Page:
Sir, You Are Being Hunted update talks AI and stealth, shows new hunting grounds

Tom Senior at

A big update on the current happenings surrounding Sir, You Are Being Hunted has appeared on the Big Robot site. It's a game about escaping a host of cyber-gents as they hunt you across a procedurally generated archipelago of islands. It's being built by former Bohemia and Creative Assembly designer, James Carey, programmer Tom Betts, part time coder Dan Puzey and former PC Gamer and current RPS gent, Jim Rossignol.

The team are currently working towards getting Sir to a state where they can shoot some in-game footage showing the hunting AI in action. As a squidgy human trapped in a world of iron tea-drinkers, you'll have to scavenge tools from your surroundings and stay out of sight to survive. Hunter AI and stealth mechanics are the current development focus.

Unity 3.5 to be released shortly, Flash support added

Henry Winchester at

Revolutionary 3D web engine Unity will launch its 3.5 public beta at 4pm today, according to our superfriends over at Edge. The free engine will include Flash support for the first time, which means developers can export their projects quickly and easily to the ubiquitous Flash interface.

As reported in Edge earlier this year, the Flash export requires absolutely no additional coding on the developer’s part, and will bring the engine to a larger userbase, albeit with fewer features. “In the beginning the Unity Player will have better performance, and some features that Flash doesn't have,” Unity engineer Lucas Meijer said. “But we hope that they will catch up with us - we're not happy that that feature gap exists, we're sad that it exists.”

The Flash engine has already been demonstrated with Unity’s open source shooter Angry Bots, and you’ll be able to download it from Unity’s official site later today. Unity will also launch a competition to create a flash game, with $20,000 up for grabs.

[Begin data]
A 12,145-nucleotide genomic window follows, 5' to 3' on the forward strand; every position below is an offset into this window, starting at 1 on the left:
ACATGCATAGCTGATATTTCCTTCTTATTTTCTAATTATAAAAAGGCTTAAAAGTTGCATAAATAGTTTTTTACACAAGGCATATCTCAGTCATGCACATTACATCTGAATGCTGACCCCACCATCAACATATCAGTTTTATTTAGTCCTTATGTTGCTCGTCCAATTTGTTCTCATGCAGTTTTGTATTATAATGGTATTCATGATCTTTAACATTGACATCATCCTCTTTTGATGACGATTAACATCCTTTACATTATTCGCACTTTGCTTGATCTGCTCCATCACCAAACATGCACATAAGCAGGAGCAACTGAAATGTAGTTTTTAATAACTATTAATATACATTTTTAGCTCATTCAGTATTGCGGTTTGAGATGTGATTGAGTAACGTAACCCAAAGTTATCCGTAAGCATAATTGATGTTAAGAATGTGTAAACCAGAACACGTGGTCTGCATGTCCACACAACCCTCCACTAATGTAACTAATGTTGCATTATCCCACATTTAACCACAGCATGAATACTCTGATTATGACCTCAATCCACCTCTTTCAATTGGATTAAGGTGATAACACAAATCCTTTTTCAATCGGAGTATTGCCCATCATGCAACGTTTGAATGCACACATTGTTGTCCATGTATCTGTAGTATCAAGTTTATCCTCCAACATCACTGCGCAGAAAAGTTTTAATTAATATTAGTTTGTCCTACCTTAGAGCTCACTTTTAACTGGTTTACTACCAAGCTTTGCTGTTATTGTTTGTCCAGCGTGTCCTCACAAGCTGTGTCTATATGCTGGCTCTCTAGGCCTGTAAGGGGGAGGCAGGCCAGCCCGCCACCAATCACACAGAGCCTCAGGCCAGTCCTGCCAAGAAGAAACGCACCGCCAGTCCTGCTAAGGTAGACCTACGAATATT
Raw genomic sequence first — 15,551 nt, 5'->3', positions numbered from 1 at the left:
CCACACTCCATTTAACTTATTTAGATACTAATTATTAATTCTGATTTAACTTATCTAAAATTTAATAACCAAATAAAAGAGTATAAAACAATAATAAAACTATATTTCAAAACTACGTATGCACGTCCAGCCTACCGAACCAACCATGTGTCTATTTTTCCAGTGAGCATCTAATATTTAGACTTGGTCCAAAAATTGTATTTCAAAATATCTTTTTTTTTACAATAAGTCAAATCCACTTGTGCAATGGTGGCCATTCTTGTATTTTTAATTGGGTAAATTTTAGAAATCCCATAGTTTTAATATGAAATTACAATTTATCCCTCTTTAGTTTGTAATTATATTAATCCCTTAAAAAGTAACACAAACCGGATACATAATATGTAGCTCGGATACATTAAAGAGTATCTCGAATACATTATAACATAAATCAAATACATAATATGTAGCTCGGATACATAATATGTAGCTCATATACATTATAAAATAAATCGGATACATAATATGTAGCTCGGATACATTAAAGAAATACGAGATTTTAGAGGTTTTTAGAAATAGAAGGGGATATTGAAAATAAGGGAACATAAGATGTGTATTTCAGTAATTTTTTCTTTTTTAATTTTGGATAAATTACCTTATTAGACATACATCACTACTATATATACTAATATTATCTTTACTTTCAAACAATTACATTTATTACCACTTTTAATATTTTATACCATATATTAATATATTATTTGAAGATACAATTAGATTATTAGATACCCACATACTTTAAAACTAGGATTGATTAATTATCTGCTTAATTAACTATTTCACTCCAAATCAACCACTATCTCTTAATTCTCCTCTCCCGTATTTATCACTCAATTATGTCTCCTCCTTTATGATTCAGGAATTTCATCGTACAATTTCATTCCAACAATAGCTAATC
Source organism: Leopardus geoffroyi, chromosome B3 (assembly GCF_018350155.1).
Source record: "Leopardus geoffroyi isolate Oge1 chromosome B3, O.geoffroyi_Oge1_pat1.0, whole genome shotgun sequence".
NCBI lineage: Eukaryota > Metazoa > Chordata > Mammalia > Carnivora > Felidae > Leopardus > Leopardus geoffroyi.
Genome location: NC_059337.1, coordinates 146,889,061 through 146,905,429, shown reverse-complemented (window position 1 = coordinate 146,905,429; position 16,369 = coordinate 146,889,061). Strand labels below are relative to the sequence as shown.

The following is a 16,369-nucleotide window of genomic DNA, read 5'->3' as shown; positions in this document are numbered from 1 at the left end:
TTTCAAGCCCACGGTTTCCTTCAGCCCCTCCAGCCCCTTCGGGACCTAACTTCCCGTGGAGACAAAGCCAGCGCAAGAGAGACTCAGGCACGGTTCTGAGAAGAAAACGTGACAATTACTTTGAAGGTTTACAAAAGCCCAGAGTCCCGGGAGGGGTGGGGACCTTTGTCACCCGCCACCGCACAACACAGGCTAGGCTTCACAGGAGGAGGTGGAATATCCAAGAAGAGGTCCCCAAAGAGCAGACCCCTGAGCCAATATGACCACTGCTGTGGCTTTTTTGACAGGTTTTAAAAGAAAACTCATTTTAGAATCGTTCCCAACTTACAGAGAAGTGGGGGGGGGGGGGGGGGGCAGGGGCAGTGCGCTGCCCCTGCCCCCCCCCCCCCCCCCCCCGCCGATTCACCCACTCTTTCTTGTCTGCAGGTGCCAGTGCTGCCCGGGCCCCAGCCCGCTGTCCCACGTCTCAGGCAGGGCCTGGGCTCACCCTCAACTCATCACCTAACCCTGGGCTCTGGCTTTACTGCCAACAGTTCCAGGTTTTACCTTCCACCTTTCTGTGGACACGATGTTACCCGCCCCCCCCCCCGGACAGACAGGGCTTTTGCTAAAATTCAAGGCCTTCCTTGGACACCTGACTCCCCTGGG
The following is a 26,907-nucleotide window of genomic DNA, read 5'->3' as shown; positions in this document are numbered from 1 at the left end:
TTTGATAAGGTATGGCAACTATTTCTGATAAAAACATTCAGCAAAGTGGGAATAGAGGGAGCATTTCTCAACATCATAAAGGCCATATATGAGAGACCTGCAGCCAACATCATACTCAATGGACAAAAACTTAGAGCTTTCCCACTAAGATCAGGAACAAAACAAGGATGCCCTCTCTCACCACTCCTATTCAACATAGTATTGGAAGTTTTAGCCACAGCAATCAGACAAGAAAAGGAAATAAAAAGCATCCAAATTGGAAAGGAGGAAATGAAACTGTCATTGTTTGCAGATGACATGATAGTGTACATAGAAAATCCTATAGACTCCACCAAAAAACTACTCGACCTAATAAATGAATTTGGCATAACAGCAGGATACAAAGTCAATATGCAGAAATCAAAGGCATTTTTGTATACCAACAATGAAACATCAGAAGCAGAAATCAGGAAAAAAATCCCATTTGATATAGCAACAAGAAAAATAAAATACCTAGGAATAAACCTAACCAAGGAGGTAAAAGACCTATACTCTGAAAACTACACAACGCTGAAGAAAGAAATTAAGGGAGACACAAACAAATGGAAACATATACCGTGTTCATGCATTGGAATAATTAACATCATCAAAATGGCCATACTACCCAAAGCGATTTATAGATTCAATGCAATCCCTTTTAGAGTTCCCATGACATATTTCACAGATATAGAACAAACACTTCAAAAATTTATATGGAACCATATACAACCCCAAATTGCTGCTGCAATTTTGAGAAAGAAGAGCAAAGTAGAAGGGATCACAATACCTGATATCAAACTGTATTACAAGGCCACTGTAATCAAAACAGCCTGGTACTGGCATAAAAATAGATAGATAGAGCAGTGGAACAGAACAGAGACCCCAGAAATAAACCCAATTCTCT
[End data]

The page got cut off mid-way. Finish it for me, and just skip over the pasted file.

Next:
Forking hell: Toyota releases Forklift Challenge

Henry Winchester at

I’ve never driven a forklift truck, so when Toyota releases a forklift truck simulator, I assume it’s exactly what being a forklift truck driver would be like. Apparently, forklift truck drivers don’t have faces or hair. Their job involves driving their forklift trucks around a racecourse-like track and delivering crates with demonic purple teddy bears sitting on them. They have to listen to awful music that immediately clashes with whatever they're listening to. And every now and then they must stop and calibrate their forklift trucks using the most stupid mini-game in the world.

It reminds me of the bit in Shenmue where you have to get a job driving forklift trucks, which made me feel better about my life because I didn’t have a mundane job driving forklift trucks. Are there any forklift truck drivers out there? What’s your favourite forklift truck simulator? Does this Toyota game do a good job of modelling the physics of the three and four-wheeled variants of the Toyota Traigo 48?

Flash 11 will support 3D

Jaz McDougall at

The war for control of 3D gaming on the web is about to get veery interesting. That's because Adobe are working on 3D support for Flash - the ubiquitous web plugin. Objects will fly out of your screen and blow up your FACE and EVERYTHING!  That means there are now at least three competing 3D web APIs - HTML 5, Flash, and the excellent Unity. So excellent, in fact, that it's been a bit of a one horse race. Read on for three excellent browser games in all three of the dees.